Police response times in Chamblee and Dunwoody are far below those in unincorporated DeKalb. Dunwoody is planning major improvements to their local parks. Chamblee and Dunwoody are both conservatively managed and are experiencing budget surpluses. And in stark contrast to CEO Burrell Ellis’ constant drumbeat for higher property taxes, Chamblee is considering cutting its millage rate this year.
It simply is not true that incorporation into a city necessarily means that your property taxes will go up. Many cities are actually able to deliver better services and a lower tax burden than can be found in nearby unincorporated areas.
Another option that might be worth exploring is the incorporation of a new municipality altogether, perhaps a City of Brookhaven that could reach as far south as Buford Highway or even I-85. Of course, such an option would require interest from neighborhoods south of Windsor Parkway such as Historic Brookhaven, Ashford Park, Brookhaven Heights, Brookhaven Fields, and Drew Valley.
If citizens are interested, I’m willing to explore a broader City of Brookhaven. It would require a separate piece of legislation that cannot be passed until 2014 at the earliest, which would give us plenty of time to thoroughly explore this option.
HB 428 is not an actual annexation plan of any sort. No annexation of any neighborhoods by either Chamblee or Dunwoody is imminent.
The latest version of HB 428 will make it clear that any annexation cannot involve the “cherry picking” of large-scale commercial property such as the Perimeter Summit development on the south side of I-285, adjacent to Dunwoody. This is because another provision of law that is applicable to HB 428 requires any such annexation to include territory that “is subdivided into lots and tracts such that at least 60 percent of the total acreage consists of lots and tracts five acres or less in size and such that at least 60 percent of the total number of lots and tracts are one acre or less in size.”
Carving out small cities is fast becoming a popular idea as metro Atlanta matures and county governments become too large, bureaucratic and unwieldy. I wonder how long it will be before these new cities in DeKalb lay claim to their schools? It's not impossible to amend the state constitution.
Friday, March 11, 2011
Since we have a new GA State School Superintendent, I thought I would provide some information relative to potential changes to the integrated "fuzzy" math program in Georgia. Last November, the citizens in Georgia elected Dr. John Barge as the new GA State School Superintendent. During the election, Dr. Barge repeatedly promised to:
- Return control of local school districts to superintendents, their key staff, and local boards of education.
- SEEK input from and LISTEN to the local school districts of Georgia....citing that he witnessed first-hand the insistence by the GA DOE leadership to implement a math curriculum that local school teachers, districts, and even State Department of Education curriculum specialists pleaded with them not to implement.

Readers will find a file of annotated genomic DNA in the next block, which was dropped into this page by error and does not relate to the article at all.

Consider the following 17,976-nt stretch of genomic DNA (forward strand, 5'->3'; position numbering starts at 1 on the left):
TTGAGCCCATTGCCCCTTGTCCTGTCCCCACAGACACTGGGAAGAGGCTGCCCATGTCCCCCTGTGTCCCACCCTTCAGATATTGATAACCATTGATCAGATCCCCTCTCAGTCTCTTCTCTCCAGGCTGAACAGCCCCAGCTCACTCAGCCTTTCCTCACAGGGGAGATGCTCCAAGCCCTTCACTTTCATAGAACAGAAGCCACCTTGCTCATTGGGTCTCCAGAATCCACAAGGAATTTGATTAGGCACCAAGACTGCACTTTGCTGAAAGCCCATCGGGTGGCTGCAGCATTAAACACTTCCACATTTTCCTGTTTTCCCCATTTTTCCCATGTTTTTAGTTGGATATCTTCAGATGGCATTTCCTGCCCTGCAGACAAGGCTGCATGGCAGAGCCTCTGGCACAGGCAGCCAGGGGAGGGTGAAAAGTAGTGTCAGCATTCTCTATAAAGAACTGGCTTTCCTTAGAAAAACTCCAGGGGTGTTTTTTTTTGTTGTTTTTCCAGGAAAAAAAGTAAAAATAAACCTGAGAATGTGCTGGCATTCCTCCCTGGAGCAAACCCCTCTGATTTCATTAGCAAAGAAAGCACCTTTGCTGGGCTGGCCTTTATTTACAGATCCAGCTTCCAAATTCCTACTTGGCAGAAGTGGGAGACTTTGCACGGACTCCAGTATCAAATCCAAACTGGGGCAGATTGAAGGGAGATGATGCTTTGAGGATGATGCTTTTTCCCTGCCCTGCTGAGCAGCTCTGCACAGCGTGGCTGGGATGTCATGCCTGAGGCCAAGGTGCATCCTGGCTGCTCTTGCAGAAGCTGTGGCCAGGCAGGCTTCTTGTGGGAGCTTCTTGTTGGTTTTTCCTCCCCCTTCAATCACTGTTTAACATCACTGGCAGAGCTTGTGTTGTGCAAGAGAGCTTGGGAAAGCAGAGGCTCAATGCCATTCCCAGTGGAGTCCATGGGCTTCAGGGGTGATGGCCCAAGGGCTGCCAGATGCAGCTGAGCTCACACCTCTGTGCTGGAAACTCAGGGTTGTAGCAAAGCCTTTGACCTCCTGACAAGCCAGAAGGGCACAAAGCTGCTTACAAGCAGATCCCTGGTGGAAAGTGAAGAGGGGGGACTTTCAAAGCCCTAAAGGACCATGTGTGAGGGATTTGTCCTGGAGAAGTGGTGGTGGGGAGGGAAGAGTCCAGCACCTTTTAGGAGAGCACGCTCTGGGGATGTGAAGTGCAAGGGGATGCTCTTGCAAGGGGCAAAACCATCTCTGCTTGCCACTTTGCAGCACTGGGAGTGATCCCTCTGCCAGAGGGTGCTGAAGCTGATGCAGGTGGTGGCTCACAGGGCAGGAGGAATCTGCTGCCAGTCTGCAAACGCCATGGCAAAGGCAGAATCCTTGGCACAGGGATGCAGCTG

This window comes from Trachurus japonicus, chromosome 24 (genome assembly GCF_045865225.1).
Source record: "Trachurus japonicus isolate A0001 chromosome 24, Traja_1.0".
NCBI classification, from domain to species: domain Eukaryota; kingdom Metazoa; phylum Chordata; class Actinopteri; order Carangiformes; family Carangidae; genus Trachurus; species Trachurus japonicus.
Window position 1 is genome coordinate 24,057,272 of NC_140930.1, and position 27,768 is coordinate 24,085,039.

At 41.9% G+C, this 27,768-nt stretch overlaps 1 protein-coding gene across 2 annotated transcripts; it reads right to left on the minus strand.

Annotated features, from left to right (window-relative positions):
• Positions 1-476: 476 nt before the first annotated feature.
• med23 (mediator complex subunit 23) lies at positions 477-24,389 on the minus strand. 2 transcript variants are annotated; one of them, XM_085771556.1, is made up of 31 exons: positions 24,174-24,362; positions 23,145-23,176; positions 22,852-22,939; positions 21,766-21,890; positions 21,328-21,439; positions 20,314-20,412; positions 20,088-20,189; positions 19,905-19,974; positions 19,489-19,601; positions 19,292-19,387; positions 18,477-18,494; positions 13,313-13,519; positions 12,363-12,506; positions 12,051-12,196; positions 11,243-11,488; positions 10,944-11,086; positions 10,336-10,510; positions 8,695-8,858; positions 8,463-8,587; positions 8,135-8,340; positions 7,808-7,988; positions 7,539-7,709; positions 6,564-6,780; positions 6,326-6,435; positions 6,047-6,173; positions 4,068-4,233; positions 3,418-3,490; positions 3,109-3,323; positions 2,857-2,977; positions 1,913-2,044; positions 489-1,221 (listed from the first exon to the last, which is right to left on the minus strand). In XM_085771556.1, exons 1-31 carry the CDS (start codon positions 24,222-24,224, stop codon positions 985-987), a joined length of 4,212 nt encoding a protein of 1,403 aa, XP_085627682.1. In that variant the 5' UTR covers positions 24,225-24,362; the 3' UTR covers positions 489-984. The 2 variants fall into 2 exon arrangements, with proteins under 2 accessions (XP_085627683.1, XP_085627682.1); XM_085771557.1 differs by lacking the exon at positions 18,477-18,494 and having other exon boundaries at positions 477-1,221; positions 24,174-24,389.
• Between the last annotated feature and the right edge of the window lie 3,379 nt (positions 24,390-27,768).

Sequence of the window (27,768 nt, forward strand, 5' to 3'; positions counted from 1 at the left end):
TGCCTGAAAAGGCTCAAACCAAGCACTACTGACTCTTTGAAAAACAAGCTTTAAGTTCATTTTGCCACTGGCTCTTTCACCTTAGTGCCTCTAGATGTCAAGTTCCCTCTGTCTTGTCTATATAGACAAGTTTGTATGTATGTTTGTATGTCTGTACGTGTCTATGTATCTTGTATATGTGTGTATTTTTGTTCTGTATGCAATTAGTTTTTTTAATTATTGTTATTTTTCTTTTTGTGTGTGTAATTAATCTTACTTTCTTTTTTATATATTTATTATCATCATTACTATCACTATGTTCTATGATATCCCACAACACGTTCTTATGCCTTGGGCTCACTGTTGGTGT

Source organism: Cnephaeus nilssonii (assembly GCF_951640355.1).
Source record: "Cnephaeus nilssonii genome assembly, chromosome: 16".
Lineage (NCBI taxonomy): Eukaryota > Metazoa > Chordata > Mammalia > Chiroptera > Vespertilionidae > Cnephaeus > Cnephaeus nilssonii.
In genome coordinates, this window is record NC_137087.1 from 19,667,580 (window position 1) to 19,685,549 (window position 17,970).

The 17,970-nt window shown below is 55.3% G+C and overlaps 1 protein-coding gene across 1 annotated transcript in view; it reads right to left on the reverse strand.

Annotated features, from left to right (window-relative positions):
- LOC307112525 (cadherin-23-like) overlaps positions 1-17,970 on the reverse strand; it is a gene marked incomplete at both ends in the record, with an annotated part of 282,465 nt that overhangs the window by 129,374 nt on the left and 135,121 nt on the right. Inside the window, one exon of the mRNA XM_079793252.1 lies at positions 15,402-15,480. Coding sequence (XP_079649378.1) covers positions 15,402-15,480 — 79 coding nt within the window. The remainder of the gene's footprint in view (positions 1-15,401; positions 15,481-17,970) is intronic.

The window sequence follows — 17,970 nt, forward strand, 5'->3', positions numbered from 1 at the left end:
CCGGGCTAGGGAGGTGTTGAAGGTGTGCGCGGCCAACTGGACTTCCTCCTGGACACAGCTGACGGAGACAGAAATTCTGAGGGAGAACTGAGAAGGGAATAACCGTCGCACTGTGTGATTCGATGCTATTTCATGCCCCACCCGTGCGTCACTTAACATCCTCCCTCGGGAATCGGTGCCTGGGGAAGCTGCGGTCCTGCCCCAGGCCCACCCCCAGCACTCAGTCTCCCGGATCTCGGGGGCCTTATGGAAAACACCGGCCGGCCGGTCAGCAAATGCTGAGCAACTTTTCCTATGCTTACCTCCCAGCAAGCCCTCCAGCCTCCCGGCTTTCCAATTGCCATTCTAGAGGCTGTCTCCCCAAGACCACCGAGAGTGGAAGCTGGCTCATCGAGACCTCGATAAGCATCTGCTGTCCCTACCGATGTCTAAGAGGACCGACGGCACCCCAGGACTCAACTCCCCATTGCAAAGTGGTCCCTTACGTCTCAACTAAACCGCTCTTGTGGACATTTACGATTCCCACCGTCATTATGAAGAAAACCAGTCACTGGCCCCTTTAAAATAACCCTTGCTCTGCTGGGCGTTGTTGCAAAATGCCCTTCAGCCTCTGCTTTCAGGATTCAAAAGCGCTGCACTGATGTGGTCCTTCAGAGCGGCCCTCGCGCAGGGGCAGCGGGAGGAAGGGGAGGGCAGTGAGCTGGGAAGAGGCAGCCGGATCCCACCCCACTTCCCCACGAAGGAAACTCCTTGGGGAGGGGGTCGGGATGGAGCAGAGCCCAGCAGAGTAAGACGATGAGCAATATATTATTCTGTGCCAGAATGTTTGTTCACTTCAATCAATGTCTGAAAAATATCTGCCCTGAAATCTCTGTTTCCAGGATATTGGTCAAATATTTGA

- Support the elimination of Math I, Math II, Math III, and Math IV and the restoration of Algebra, Geometry, Statistics, Calculus, etc. to distinct courses.
I am pleased to report that at this time it appears that Dr. Barge is planning to follow through with his commitments to the citizens in GA. Some highlights of Dr. Barge's actions to date are as follows:
- December 2010 - Dr. Barge, then Superintendent Elect, formed a Transition Advisory Committee comprised of a diverse group of education professionals, business leaders, citizens, politicians, etc.
- Dr Barge was seeking a group of people who would actively engage in discussion and provide feedback to Dr. Barge and his leadership team.
- Dr. Barge asked this group to bring a list of their top goals for his first year in office. It was no surprise to see that addressing the failed math program was high on almost everyone's list!
- January 2011 - Dr. Barge conducted his first meeting of the Transition Advisory Committee after taking office.
- During this meeting, Dr. Barge demonstrated his ability to listen to committee members by announcing that addressing issues associated with GA's math program was one of his top priorities.
- Dr. Barge was aware of the trouble facing many of the "guinea pig year" students in 11th grade as they near graduation without the math skills necessary to successfully graduate.
- Dr. Barge energized his staff, many appear to be new and motivated, to "act with urgency" to generate a plan that helps the current 11th graders who are struggling to graduate. This is a nice change from the previous administration, where nobody seemed to understand that the math program was failing!